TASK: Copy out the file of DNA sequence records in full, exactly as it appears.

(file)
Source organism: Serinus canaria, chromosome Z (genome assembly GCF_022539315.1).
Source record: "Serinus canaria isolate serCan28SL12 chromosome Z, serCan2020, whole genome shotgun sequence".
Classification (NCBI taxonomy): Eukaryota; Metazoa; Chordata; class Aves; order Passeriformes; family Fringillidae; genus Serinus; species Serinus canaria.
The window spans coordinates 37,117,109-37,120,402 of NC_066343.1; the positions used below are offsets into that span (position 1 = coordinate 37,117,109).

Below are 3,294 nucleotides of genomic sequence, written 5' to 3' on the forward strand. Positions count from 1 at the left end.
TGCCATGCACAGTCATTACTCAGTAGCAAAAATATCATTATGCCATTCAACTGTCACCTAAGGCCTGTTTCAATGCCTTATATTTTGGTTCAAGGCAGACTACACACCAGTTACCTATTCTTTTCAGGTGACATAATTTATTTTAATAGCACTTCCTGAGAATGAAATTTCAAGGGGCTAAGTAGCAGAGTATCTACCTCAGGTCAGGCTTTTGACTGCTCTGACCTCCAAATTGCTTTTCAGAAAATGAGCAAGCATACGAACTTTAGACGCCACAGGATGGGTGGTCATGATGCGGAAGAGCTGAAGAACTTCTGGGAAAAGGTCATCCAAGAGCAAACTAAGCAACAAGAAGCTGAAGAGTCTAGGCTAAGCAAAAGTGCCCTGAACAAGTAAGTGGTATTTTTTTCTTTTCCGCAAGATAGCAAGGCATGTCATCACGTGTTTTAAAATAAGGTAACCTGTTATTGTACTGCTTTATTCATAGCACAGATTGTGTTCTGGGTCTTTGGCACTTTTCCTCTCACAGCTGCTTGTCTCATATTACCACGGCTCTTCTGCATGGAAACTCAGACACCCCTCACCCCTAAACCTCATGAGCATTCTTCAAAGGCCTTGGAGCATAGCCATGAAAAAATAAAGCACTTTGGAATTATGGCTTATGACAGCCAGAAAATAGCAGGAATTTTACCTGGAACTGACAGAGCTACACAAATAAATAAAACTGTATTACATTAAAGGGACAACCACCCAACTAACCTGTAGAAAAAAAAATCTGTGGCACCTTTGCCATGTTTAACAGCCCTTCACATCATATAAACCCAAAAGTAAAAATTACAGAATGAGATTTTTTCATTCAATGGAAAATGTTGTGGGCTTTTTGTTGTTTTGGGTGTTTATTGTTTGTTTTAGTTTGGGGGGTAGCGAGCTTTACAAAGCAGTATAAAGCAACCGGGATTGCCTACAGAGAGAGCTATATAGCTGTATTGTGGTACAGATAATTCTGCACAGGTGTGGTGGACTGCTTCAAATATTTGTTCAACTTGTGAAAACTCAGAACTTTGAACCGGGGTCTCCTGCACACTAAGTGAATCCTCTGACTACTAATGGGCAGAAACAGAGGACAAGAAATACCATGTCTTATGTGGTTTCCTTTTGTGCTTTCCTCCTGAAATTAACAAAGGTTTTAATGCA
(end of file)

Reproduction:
Source organism: Serinus canaria, chromosome Z (genome assembly GCF_022539315.1).
Source record: "Serinus canaria isolate serCan28SL12 chromosome Z, serCan2020, whole genome shotgun sequence".
Classification (NCBI taxonomy): Eukaryota; Metazoa; Chordata; class Aves; order Passeriformes; family Fringillidae; genus Serinus; species Serinus canaria.
The window spans coordinates 37,117,109-37,120,402 of NC_066343.1; the positions used below are offsets into that span (position 1 = coordinate 37,117,109).

Below are 3,294 nucleotides of genomic sequence, written 5' to 3' on the forward strand. Positions count from 1 at the left end.
TGCCATGCACAGTCATTACTCAGTAGCAAAAATATCATTATGCCATTCAACTGTCACCTAAGGCCTGTTTCAATGCCTTATATTTTGGTTCAAGGCAGACTACACACCAGTTACCTATTCTTTTCAGGTGACATAATTTATTTTAATAGCACTTCCTGAGAATGAAATTTCAAGGGGCTAAGTAGCAGAGTATCTACCTCAGGTCAGGCTTTTGACTGCTCTGACCTCCAAATTGCTTTTCAGAAAATGAGCAAGCATACGAACTTTAGACGCCACAGGATGGGTGGTCATGATGCGGAAGAGCTGAAGAACTTCTGGGAAAAGGTCATCCAAGAGCAAACTAAGCAACAAGAAGCTGAAGAGTCTAGGCTAAGCAAAAGTGCCCTGAACAAGTAAGTGGTATTTTTTTCTTTTCCGCAAGATAGCAAGGCATGTCATCACGTGTTTTAAAATAAGGTAACCTGTTATTGTACTGCTTTATTCATAGCACAGATTGTGTTCTGGGTCTTTGGCACTTTTCCTCTCACAGCTGCTTGTCTCATATTACCACGGCTCTTCTGCATGGAAACTCAGACACCCCTCACCCCTAAACCTCATGAGCATTCTTCAAAGGCCTTGGAGCATAGCCATGAAAAAATAAAGCACTTTGGAATTATGGCTTATGACAGCCAGAAAATAGCAGGAATTTTACCTGGAACTGACAGAGCTACACAAATAAATAAAACTGTATTACATTAAAGGGACAACCACCCAACTAACCTGTAGAAAAAAAAATCTGTGGCACCTTTGCCATGTTTAACAGCCCTTCACATCATATAAACCCAAAAGTAAAAATTACAGAATGAGATTTTTTCATTCAATGGAAAATGTTGTGGGCTTTTTGTTGTTTTGGGTGTTTATTGTTTGTTTTAGTTTGGGGGGTAGCGAGCTTTACAAAGCAGTATAAAGCAACCGGGATTGCCTACAGAGAGAGCTATATAGCTGTATTGTGGTACAGATAATTCTGCACAGGTGTGGTGGACTGCTTCAAATATTTGTTCAACTTGTGAAAACTCAGAACTTTGAACCGGGGTCTCCTGCACACTAAGTGAATCCTCTGACTACTAATGGGCAGAAACAGAGGACAAGAAATACCATGTCTTATGTGGTTTCCTTTTGTGCTTTCCTCCTGAAATTAACAAAGGTTTTAATGCA